Allen County Sheriffs Department John Miller after his arrest by police on July 15.
He is scheduled to appear in court on Monday.
Charges could be formally filed this week.
Tinsley was reported missing on April 1, 1988, when she didn't return home from visiting a friend in Fort Wayne. The family lived in the 300 block of West Williams Street. Her body was found dumped in a ditch three days later; she had been raped and strangled, reports CBS News' Don Dahler.
It took April Tinsley 10 minutes to die, he told investigators. The killer had left DNA evidence, but no match could be found.
The prosecutor's office said it won't release any more factual information about the case, based on the Indiana Rules of Professional Conduct for attorneys, the announcement said. He also kept haunting investigators for 30 years with taunting messages and clues claiming he murdered Tinsley and "would kill again". Check News-Sentinel.com early Tuesday afternoon for details. Until now, taunts comprised much of the evidence about Tinsley's killer.
In 1988, an 8-year-old girl, was raped and murdered after being abducted from her neighborhood in Fort Wayne, Indiana. This time, police found three used condoms in three different in towns with notes attached to them.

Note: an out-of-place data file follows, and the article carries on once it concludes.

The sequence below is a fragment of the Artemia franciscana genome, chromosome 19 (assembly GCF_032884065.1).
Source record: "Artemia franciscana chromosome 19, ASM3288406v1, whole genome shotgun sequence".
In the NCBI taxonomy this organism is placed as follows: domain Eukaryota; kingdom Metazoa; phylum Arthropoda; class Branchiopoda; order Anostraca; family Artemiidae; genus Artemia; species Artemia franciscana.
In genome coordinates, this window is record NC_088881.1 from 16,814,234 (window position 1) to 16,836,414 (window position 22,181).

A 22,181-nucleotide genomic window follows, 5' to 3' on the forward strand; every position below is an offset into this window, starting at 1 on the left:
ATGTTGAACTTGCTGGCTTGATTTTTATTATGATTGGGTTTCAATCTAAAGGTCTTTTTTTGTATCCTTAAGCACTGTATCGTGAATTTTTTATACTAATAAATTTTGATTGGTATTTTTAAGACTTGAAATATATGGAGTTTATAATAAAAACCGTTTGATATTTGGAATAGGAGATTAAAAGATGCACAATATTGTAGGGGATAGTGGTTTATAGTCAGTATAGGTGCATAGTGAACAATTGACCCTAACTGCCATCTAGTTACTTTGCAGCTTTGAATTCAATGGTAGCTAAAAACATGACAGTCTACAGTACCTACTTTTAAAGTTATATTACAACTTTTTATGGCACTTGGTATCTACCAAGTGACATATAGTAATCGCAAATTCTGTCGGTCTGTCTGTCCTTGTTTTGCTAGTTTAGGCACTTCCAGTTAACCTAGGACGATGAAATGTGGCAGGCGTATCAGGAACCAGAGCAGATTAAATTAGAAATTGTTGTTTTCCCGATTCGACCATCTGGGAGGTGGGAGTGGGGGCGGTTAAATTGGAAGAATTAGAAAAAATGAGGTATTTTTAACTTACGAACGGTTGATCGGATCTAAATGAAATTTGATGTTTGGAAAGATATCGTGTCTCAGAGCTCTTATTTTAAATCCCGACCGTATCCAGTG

For years after the eight-year-old's body was found in 1988, Miller allegedly haunted the community by sending sickening notes to potential victims along with pornographic Polaroids and used condoms.
In May, a detective in the Fort Wayne Police Department sent the suspects DNA to Parabon NanoLabs, which works with law enforcement agencies to help identify possible suspects. Three used condoms that Miller allegedly discarded and were found among the pulled trash matched the genetic profile found on April and in the condoms left with the notes in 2004, police said. It was not until recently that the identity of the killer was discovered via matches in a genealogy database.
Miller allegedly admitted kidnapping Tinsley and then sexually assaulting and killing her at his Grabill home before dumping her body on April 2, 1988, according to the affidavit, which was filed Sunday.
The DNA technique used to catch him sees investigators cross-reference samples members of the public have uploaded to publicly-searchable websites.
Despite finding DNA evidence on April's underwear during the initial investigation, police failed to narrow down a suspect. After that early July development, police began surveillance on Miller's Grabill mobile home and began to analyze his trash.
Thanks to advancements in DNA technology, Miller's arrest has been part of a stream of cold case breakthroughs.
Miller told detectives he choked her to death so that she wouldn't report him to police.
The suspect told police he disposed of her body in a ditch the following day. As he drove past, he threw April's shoe out of his vehicle, he allegedly told police.